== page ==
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NEC Server Part of Datacenter 2000 Program Overseas

Jim Martin

NEC Computers recently added to its Express hardware line with the introduction of the Express 5800/180Rb-7 server. This newest offering will be part of the Microsoft Datacenter 2000 Program in Japan and eventually will be part of the program in Europe.

To be a member of the Microsoft Datacenter program, vendors must pass a series of tests, ranging from installation and availability assessments to qualifications focused on the entire systems vs. individual components. This certification tells potential customers that the vendors have a high level of reliability, scalability, and serviceability to meet their high-end enterprise needs.

"NEC is among the select number of OEMs that are part of the Datacenter program," says Peter Thayer, director of marketing for the server division at NEC. "There are a lot of requirements that go into being a member of this program, so we're very proud of this designation."

The Express 5800/180Rb-7 is NEC's third-generation, eight-way server. While previous versions of the eight-way servers were built with proprietary chipsets made by NEC, the 180Rb-7 is built with the Intel Profusion chipset. It features up to eight Pentium III Xeon processors, can expand to 32 GB of memory, and features dual Ultra2 SCSI. It also contains 10 PCI slots, two internal hard disk drive bays, and support for hot-swap disk drives.

According to Thayer, one of the main target areas for the 180Rb-7 is companies with cross-enterprise systems. "It's good for supply chain, e-mail collaboration, and any other applications that have to be deployed across an enterprise," he says.

Despite inclusion of Express 5800/ 180Rb-7 in Japan's and Europe's Datacenter programs, it is unlikely the server will be a part of the US program.

NEC has a strong presence in Japan and Europe, but it has not recognized the same level of success in North America. "Our smallest market is North America," Thayer says.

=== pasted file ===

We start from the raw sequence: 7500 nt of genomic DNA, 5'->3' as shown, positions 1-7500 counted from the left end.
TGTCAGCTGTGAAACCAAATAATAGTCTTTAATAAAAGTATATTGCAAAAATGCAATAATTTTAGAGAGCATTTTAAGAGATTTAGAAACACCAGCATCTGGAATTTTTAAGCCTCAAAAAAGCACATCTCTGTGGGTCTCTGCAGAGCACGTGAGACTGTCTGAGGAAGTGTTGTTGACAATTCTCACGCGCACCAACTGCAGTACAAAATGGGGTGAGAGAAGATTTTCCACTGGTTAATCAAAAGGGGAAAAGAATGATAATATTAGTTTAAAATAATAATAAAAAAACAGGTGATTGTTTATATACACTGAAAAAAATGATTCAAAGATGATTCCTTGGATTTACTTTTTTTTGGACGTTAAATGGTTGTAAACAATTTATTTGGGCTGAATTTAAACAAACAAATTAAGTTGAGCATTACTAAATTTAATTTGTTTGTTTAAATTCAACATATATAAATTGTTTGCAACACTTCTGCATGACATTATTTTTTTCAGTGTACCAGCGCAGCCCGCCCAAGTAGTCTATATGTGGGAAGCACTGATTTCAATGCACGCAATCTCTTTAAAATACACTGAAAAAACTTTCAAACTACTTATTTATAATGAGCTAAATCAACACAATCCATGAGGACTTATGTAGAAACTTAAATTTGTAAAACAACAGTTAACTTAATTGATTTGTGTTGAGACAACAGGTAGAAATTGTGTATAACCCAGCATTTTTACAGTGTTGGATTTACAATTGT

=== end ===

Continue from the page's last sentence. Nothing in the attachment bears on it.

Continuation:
NEC's main focus in Japan is the large-enterprise space. In Europe, NEC sells directly to the midmarket. On the high end, NEC servers are sold under the Bull brand name in Europe.

In North America, NEC sells almost exclusively to the midmarket. "We target the midmarket space in North America, which we primarily do through resellers." Because the Datacenter program is targeted toward large enterprise customers, NEC isn't pushing the 180Rb-7 to become part of the US program.

Thayer says NEC has undergone some changes that could help NEC become a bigger player in the North American market, but whether or not that means targeting the high-end space or simply placing a greater emphasis on the midmarket was left open.

"Right now, in North America, eight-way is as high as we go, but there has been some reorganization that will pave the way for greater success in the North American market," Thayer says. "These changes are going to allow us to provide better support to customers and the sales channel. We don't see a huge opportunity for the US Datacenter program, but that might change in the future."

About the Author

Scott Bekker is editor in chief of Redmond Channel Partner magazine.

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